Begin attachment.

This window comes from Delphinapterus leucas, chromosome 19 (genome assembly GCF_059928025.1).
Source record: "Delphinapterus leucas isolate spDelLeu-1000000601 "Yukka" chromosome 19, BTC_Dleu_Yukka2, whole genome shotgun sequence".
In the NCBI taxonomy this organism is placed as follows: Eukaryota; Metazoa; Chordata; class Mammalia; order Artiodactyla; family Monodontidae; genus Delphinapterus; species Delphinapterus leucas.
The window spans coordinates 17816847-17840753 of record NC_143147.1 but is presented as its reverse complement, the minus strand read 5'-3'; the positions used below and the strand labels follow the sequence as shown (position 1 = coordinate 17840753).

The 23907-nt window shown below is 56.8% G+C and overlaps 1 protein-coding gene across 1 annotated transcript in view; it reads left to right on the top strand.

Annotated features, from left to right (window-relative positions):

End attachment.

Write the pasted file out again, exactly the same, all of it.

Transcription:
This window comes from Delphinapterus leucas, chromosome 19 (genome assembly GCF_059928025.1).
Source record: "Delphinapterus leucas isolate spDelLeu-1000000601 "Yukka" chromosome 19, BTC_Dleu_Yukka2, whole genome shotgun sequence".
In the NCBI taxonomy this organism is placed as follows: Eukaryota; Metazoa; Chordata; class Mammalia; order Artiodactyla; family Monodontidae; genus Delphinapterus; species Delphinapterus leucas.
The window spans coordinates 17816847-17840753 of record NC_143147.1 but is presented as its reverse complement, the minus strand read 5'-3'; the positions used below and the strand labels follow the sequence as shown (position 1 = coordinate 17840753).

The 23907-nt window shown below is 56.8% G+C and overlaps 1 protein-coding gene across 1 annotated transcript in view; it reads left to right on the top strand.

Annotated features, from left to right (window-relative positions):